DOWNTOWN WEST — The University of Minnesota’s Bee Squad aims to raise awareness this fall about a tiny parasite that is one of the biggest threats to Minnesota honey bee colonies.
Varroa mites are “enemy no. 1” for honey bees, said Bee Squad Associate Program Director Becky Masterman, who on Monday used the two beehives atop Minneapolis City Hall to demonstrate a fast and easy way to test for an infestation. Both beehives showed signs of a “heavy infestation” that could spread to nearby hives, Masterman said.
She’ll return later in the week when cooler weather will allow her to treat the infestation with oxalic acid, a method common in Canada and Europe but only recently approved by the U.S. Environmental Protection Agency. Her goal is to encourage Minneapolis’ dozens of backyard beekeepers to take the same steps over the next few weeks.
Masterman described varroa mites as “a major cause of bee death,” but they’re just one in a complex of factors that is contributing to widespread honey bee losses, a phenomenon often referred to as Colony Collapse Disorder. Poor nutrition, exposure to pesticides, diseases and pests like the varroa mite are all contributing to colony die-offs.
“In Minnesota, we have some of the highest winter losses and summer losses in the country,” Masterman said.
Surveys have shown about one-third of honey bees in managed colonies dying across the U.S. annually since 2006. Recently in Minnesota, it’s been closer to 50 percent, Masterman said.
As awareness of honey bee health and the crucial role of insect pollinators has spread, so too has interest in keeping hives. An ordinance allowing for backyard beekeeping passed in Minneapolis in 2009. Beehives were placed atop Minneapolis City Hall in 2013.
Minneapolis Sustainability Director Gayle Prest said the city plans to survey backyard beekeepers this winter to get a clearer picture of the number of hives and their locations. Backyard beekeepers are only required to get a permit once, in their first year, and many don’t keep up with what can be a demanding hobby.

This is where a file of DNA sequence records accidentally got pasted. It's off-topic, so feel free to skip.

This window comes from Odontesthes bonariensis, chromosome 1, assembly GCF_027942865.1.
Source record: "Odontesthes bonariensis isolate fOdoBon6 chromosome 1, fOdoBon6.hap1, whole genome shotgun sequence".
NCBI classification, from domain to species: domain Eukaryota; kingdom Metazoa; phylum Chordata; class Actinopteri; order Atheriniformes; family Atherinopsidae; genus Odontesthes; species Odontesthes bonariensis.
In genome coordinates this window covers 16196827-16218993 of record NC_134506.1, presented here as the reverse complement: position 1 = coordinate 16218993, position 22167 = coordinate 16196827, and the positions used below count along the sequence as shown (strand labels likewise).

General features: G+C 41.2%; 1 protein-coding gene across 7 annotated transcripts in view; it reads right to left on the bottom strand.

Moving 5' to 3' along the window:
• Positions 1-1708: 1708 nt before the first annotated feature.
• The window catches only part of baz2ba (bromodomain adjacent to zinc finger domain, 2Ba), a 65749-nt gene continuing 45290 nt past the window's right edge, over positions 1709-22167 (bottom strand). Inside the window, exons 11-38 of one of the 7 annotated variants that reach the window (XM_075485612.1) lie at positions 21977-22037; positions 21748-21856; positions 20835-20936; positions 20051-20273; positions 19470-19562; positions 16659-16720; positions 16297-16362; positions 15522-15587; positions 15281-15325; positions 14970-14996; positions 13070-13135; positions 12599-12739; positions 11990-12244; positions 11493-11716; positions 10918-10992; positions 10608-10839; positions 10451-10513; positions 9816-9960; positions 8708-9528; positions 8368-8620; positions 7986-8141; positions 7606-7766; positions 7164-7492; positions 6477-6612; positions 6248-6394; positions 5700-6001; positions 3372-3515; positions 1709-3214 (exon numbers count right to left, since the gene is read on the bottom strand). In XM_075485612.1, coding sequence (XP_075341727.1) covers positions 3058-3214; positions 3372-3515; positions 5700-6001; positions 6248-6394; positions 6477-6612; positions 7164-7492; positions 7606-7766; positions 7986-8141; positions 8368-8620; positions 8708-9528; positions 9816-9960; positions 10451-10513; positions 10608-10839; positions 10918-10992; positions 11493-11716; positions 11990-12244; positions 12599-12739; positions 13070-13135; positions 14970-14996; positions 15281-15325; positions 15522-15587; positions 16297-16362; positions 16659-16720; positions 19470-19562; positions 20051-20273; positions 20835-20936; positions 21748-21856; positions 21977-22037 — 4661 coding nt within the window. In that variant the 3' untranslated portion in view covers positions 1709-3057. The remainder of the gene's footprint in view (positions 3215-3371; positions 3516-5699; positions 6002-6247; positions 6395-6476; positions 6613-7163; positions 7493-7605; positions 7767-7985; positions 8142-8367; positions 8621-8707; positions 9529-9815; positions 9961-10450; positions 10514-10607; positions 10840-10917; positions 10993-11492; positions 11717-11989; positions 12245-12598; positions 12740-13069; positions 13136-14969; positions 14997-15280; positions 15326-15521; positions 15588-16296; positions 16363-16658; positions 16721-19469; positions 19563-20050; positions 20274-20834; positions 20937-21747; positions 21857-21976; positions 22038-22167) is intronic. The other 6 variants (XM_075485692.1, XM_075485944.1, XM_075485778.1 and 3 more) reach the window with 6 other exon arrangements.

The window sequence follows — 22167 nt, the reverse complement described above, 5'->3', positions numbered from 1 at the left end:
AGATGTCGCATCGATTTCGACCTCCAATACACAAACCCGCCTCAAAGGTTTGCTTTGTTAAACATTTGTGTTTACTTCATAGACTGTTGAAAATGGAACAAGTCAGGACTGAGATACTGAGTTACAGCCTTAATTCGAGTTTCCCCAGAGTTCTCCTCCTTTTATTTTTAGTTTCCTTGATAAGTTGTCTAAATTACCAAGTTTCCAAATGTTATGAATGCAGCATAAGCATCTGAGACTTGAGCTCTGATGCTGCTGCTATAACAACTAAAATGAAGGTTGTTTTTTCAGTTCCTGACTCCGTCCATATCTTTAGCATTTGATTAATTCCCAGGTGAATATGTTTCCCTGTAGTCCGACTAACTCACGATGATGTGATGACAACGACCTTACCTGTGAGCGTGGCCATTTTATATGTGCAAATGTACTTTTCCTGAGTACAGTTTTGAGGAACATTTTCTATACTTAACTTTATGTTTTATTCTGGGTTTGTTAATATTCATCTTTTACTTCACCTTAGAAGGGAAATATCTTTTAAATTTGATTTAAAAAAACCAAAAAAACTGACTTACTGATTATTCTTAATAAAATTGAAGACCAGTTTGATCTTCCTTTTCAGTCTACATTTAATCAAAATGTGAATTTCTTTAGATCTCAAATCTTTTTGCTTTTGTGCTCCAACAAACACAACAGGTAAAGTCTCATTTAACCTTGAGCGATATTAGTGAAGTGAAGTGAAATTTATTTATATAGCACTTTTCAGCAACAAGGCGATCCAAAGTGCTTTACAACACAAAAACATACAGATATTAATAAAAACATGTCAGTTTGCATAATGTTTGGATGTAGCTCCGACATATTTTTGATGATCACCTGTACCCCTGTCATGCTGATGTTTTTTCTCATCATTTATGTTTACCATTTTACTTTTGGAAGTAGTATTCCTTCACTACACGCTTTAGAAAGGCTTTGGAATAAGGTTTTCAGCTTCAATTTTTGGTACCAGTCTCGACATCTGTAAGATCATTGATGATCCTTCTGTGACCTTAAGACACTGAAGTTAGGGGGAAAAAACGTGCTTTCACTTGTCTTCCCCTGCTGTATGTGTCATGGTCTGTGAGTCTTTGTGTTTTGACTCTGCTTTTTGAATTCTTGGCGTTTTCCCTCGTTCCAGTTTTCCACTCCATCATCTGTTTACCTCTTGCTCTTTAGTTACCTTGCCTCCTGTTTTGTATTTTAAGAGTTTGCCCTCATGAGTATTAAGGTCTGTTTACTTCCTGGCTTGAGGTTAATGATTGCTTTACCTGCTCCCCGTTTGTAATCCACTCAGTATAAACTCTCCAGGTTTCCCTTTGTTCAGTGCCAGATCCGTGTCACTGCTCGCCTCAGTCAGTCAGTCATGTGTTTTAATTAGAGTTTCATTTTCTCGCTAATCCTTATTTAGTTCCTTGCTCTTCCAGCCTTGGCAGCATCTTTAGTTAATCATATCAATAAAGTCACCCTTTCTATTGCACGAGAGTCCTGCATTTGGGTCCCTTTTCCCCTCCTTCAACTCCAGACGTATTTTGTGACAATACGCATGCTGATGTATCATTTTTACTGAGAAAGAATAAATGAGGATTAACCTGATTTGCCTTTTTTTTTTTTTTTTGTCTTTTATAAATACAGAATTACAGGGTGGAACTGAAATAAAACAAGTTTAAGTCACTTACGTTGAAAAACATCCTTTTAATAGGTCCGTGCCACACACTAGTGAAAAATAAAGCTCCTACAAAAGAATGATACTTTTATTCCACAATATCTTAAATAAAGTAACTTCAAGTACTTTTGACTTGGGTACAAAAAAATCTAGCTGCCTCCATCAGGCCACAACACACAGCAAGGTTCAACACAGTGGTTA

Prest said over 80 permits for beehives were pulled this spring, one measure of the activity’s popularity. Masterman said the Bee Squad’s class for beginner beekeepers enrolled 750 people this year.
Good hive management is crucial, in part because health issues like a varroa mite infestation can spread from hive to hive. Bees range up to three miles when searching for food sources in an urban environment. Mite infestations spread when bees rob honey from nearby hives or through “drone drift,” which is when male bees fly off and join a different colony, Masterman explained.
After opening the wooden beehives on City Hall’s grass-covered green roof, Masterman collected several hundred bees in a small glass jar. She then dusted the insects with powdered sugar, explaining that the small amount of cornstarch in the sugar would help the bees rub off the mites. Masterman then turned the jar over and shook it, and dozens of tiny mites fell like black pepper through holes in the jar’s lid.
It was too warm Monday to apply the oxalic acid, but later in the week Masterman plans to drizzle a solution of the acid mixed with simple sugar onto the bees. Kits can be purchased online but are currently available from only one supplier, she said.
For more information on honey bees and varroa mites, got to the Bee Squad’s website, beelab.umn.edu. The site’s “Free-bee information” page includes step-by-step instructions to check colonies for varroa mites.
Masterman pointed to a varroa mite clinging to the back of a mature honey bee. The mite is a reddish dot on the bee’s thorax.
Bees are collected into a jar and covered in powdered sugar. The sugar doesn’t harm the bees, and the cornstarch added to the sugar helps the bees remove the mites.
Masterman shook the tiny parasites into a plastic jug. Varroa mites are a major threat to honey bees and can spread from hive to hive.